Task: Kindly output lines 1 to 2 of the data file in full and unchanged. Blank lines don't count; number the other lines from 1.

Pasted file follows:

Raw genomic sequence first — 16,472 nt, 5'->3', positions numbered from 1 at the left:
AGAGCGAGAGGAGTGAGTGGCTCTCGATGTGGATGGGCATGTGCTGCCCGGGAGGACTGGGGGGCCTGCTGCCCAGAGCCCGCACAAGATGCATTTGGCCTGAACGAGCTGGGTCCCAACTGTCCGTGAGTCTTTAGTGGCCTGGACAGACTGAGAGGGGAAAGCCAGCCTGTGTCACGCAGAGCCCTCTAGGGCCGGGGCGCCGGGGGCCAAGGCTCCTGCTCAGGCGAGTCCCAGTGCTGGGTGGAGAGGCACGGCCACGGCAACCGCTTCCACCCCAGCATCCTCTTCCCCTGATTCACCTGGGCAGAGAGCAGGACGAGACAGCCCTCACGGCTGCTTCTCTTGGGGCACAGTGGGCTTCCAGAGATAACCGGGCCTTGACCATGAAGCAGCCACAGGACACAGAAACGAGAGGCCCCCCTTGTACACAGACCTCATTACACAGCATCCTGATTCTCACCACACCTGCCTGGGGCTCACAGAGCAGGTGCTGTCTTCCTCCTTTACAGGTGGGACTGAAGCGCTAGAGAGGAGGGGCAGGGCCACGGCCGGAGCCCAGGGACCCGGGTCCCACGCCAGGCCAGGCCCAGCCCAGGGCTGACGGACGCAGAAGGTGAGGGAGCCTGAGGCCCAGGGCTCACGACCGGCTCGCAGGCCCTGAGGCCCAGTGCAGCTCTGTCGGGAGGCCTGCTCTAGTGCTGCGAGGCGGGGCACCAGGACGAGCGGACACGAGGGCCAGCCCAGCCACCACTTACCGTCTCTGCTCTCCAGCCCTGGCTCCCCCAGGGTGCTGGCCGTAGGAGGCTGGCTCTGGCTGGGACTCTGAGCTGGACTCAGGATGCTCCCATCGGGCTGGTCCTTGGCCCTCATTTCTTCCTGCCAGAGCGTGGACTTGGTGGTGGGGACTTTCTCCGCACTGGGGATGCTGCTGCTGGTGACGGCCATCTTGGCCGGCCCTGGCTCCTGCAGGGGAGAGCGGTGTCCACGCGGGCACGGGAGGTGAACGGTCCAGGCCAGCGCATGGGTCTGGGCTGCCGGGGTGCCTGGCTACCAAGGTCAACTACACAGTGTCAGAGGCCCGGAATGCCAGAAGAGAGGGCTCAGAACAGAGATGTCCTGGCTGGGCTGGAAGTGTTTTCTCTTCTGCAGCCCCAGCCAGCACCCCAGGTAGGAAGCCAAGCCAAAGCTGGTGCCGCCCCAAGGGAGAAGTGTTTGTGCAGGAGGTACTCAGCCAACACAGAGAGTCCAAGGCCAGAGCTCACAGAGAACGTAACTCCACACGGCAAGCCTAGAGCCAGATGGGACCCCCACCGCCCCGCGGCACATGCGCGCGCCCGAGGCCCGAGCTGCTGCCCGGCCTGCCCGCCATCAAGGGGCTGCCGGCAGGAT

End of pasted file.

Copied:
Raw genomic sequence first — 16,472 nt, 5'->3', positions numbered from 1 at the left:
AGAGCGAGAGGAGTGAGTGGCTCTCGATGTGGATGGGCATGTGCTGCCCGGGAGGACTGGGGGGCCTGCTGCCCAGAGCCCGCACAAGATGCATTTGGCCTGAACGAGCTGGGTCCCAACTGTCCGTGAGTCTTTAGTGGCCTGGACAGACTGAGAGGGGAAAGCCAGCCTGTGTCACGCAGAGCCCTCTAGGGCCGGGGCGCCGGGGGCCAAGGCTCCTGCTCAGGCGAGTCCCAGTGCTGGGTGGAGAGGCACGGCCACGGCAACCGCTTCCACCCCAGCATCCTCTTCCCCTGATTCACCTGGGCAGAGAGCAGGACGAGACAGCCCTCACGGCTGCTTCTCTTGGGGCACAGTGGGCTTCCAGAGATAACCGGGCCTTGACCATGAAGCAGCCACAGGACACAGAAACGAGAGGCCCCCCTTGTACACAGACCTCATTACACAGCATCCTGATTCTCACCACACCTGCCTGGGGCTCACAGAGCAGGTGCTGTCTTCCTCCTTTACAGGTGGGACTGAAGCGCTAGAGAGGAGGGGCAGGGCCACGGCCGGAGCCCAGGGACCCGGGTCCCACGCCAGGCCAGGCCCAGCCCAGGGCTGACGGACGCAGAAGGTGAGGGAGCCTGAGGCCCAGGGCTCACGACCGGCTCGCAGGCCCTGAGGCCCAGTGCAGCTCTGTCGGGAGGCCTGCTCTAGTGCTGCGAGGCGGGGCACCAGGACGAGCGGACACGAGGGCCAGCCCAGCCACCACTTACCGTCTCTGCTCTCCAGCCCTGGCTCCCCCAGGGTGCTGGCCGTAGGAGGCTGGCTCTGGCTGGGACTCTGAGCTGGACTCAGGATGCTCCCATCGGGCTGGTCCTTGGCCCTCATTTCTTCCTGCCAGAGCGTGGACTTGGTGGTGGGGACTTTCTCCGCACTGGGGATGCTGCTGCTGGTGACGGCCATCTTGGCCGGCCCTGGCTCCTGCAGGGGAGAGCGGTGTCCACGCGGGCACGGGAGGTGAACGGTCCAGGCCAGCGCATGGGTCTGGGCTGCCGGGGTGCCTGGCTACCAAGGTCAACTACACAGTGTCAGAGGCCCGGAATGCCAGAAGAGAGGGCTCAGAACAGAGATGTCCTGGCTGGGCTGGAAGTGTTTTCTCTTCTGCAGCCCCAGCCAGCACCCCAGGTAGGAAGCCAAGCCAAAGCTGGTGCCGCCCCAAGGGAGAAGTGTTTGTGCAGGAGGTACTCAGCCAACACAGAGAGTCCAAGGCCAGAGCTCACAGAGAACGTAACTCCACACGGCAAGCCTAGAGCCAGATGGGACCCCCACCGCCCCGCGGCACATGCGCGCGCCCGAGGCCCGAGCTGCTGCCCGGCCTGCCCGCCATCAAGGGGCTGCCGGCAGGAT